Recently, I took inspiration from Everyday Food‘s free daily newsletter (click that link to watch editor-in-chief Sarah make this dish!) and made Fettuccine with Parsley Pesto and Walnuts. Once I’ve selected my recipes, I do some quick math and write my shopping list.  For four-serving recipes, I usually multiply quantities by eight. Sometimes I round particular ingredients up or down depending on their cost (oh yeah, I have a really tight budget, too). Once I’ve placed my grocery order, I go down the recipes’ ingredients lists and itemize all the prep tasks — say, chopping garlic, washing parsley, or juicing lemons. Then I read the steps of the recipe and add in any critical points there, like putting on a pot of water to boil, or making a dressing. Then I start arranging the tasks in order of priority. If I don’t want the tomatoes to juice-out in my salad, I leave their chopping to the end of the list so they won’t sit long in the dressing. I always place chores like putting water on to boil or heating the oven at the very top so I don’t forget to get them underway immediately.

Time-stamp critical events
To help keep myself in line, I add specific time markers — for instance, when food should go in/come out of the oven. If I know the pasta has to cook for eight minutes but will still have to be drained and then tossed before it can go on the table, I work backward from 7pm and give myself a generous buffer (in this case, 6:40pm). That way I know that I’m on track and I don’t do anything too early or too late. It’s easy to lose track of time in a hot kitchen! The goal is to keep moving for the entire hour, zipping cleanly through tasks so that they come together at the right points during the preparation process. Once in a rare while, I miss my 7pm cutoff and am scrambling, but I’m glad to say that’s rare. I usually find that with a few extra hands and some thoughtful planning, a big meal turns into no biggie.

Below, you can see my prep list for that Sunday dinner, which included an improvised salad made with tomatoes and cucumbers from the St. Lydia’s garden. I’m pleased to report that I saw more than one person reach for third helpings of the pasta. It’s delicious and so easy to make (particularly if you’re only making it for four). What’s the largest number of people you’ve ever cooked for? Do you like hosting a big group, or would you rather let someone else take the reins?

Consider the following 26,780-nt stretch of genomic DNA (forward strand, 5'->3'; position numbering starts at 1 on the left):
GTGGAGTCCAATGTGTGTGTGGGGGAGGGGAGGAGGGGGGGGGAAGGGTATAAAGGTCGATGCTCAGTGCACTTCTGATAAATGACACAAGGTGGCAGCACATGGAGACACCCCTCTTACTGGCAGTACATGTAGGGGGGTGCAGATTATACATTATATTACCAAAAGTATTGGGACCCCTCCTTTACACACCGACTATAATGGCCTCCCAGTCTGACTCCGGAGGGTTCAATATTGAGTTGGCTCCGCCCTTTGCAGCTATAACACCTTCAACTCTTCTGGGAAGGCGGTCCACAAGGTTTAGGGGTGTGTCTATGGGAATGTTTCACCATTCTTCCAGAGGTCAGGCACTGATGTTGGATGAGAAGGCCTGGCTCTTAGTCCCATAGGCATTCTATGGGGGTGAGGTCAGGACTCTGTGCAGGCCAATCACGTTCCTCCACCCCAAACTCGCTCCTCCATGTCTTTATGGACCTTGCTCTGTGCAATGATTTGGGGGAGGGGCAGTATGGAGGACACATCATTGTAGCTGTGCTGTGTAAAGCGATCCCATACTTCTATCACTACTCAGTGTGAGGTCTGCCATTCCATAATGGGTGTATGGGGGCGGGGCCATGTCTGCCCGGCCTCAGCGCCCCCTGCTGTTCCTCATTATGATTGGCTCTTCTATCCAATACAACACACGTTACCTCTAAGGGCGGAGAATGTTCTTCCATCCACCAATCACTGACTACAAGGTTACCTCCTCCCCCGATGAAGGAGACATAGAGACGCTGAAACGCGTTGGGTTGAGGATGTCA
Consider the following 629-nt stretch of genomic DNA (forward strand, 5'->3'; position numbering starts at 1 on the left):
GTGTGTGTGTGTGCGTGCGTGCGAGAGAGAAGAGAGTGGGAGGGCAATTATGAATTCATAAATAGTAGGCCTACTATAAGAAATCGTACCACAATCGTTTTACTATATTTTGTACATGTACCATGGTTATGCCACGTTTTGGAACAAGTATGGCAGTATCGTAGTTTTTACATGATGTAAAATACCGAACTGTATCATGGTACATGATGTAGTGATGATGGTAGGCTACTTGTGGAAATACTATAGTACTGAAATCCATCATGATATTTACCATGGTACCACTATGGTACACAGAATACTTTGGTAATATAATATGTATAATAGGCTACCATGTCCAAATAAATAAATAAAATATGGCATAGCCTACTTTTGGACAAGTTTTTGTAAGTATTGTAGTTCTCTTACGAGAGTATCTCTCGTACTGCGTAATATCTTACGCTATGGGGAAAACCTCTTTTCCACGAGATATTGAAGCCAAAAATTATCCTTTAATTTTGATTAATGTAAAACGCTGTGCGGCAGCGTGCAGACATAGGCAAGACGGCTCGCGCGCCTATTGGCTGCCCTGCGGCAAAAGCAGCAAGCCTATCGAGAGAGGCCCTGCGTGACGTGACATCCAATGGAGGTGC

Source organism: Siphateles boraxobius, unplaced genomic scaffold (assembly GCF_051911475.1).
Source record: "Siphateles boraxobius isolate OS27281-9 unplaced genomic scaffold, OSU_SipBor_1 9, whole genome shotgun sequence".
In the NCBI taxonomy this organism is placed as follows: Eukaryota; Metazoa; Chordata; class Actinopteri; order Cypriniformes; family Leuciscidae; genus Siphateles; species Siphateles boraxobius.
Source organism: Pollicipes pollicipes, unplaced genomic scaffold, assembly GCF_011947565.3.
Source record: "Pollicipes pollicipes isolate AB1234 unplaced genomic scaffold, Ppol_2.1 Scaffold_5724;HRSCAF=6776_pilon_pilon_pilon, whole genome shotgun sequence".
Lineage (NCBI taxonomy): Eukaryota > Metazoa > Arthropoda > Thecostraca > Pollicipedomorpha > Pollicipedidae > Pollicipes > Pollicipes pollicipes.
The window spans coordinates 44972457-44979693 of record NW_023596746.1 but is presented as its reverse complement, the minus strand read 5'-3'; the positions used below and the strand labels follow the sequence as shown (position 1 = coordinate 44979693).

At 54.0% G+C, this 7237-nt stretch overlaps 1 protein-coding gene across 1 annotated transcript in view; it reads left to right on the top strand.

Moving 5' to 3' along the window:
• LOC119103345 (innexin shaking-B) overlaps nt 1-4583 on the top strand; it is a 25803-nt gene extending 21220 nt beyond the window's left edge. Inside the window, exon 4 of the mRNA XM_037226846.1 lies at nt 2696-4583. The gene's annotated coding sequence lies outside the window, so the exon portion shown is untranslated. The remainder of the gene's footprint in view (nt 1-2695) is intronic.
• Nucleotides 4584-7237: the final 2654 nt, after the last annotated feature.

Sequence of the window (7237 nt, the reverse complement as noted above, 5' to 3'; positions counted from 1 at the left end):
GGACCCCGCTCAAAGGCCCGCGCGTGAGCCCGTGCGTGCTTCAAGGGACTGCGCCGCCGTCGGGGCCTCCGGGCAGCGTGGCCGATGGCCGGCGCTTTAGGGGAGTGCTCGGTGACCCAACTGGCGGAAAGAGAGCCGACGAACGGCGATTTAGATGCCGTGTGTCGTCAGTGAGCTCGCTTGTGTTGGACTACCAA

TO DO (Fettuccine with Parsley Pesto and Walnuts for 32, plus salad and bread)

  • Put water on to boil (two covered pots on largest burners, filled just less than halfway with very hot water)
  • Heat oven to 375 for bread
  • Wash 8 bunches parsley and let dry on paper towels
  • Wash tomatoes and let dry on paper towels
  • Wash cucumbers
  • Juice 6 lemons
  • Peel 10 garlic cloves
  • Roughly chop 14-ounce package of walnuts
  • Grate 1 pound Parmesan [I chose to order it freshly grated from my grocery, saving me a step]
  • Make pesto in batches [I ended up having to do about six batches, using a smallish food processor, which I just eyeballed]
  • Put bread in oven by 6:30
  • Salt water generously and put 6 pounds pasta in pot by 6:35 or 6:40
  • Make dressing with remaining lemon juice, olive oil, dill, honey, S&P, and red-wine vinegar if needed; add to very large bowl
  • Thinly slice onions with mandoline; add to salad bowl
  • Thinly slice cucumbers with mandoline; add to salad bowl
  • Cut tomatoes into wedges; add to salad bowl
  • REMOVE 4 CUPS PASTA WATER [I put this in bold so I don’t forget. It’s critical!]
  • Remove bread from oven at 6:45
  • Drain pasta at 6:45 or 6:50
  • Toss pasta with pesto, spinach, 2 cups pasta water, and S&P; add additional pasta water if necessary
  • Transfer pasta to serving bowls and top with remaining walnuts
  • Put bowls of remaining Parmesan on tables (with spoons)
  • Slice bread, place in baskets, set on tables

ON TABLES: Plates, forks, knives

BRING FROM HOME:
Apron
Knife
Mandoline
Citrus reamer

Posted in: Recipes

One Response to “How to Make a Big Meal No Biggie: Heather’s Tips on Lead Cooking”

Leave a Reply



*required fields

Comment

`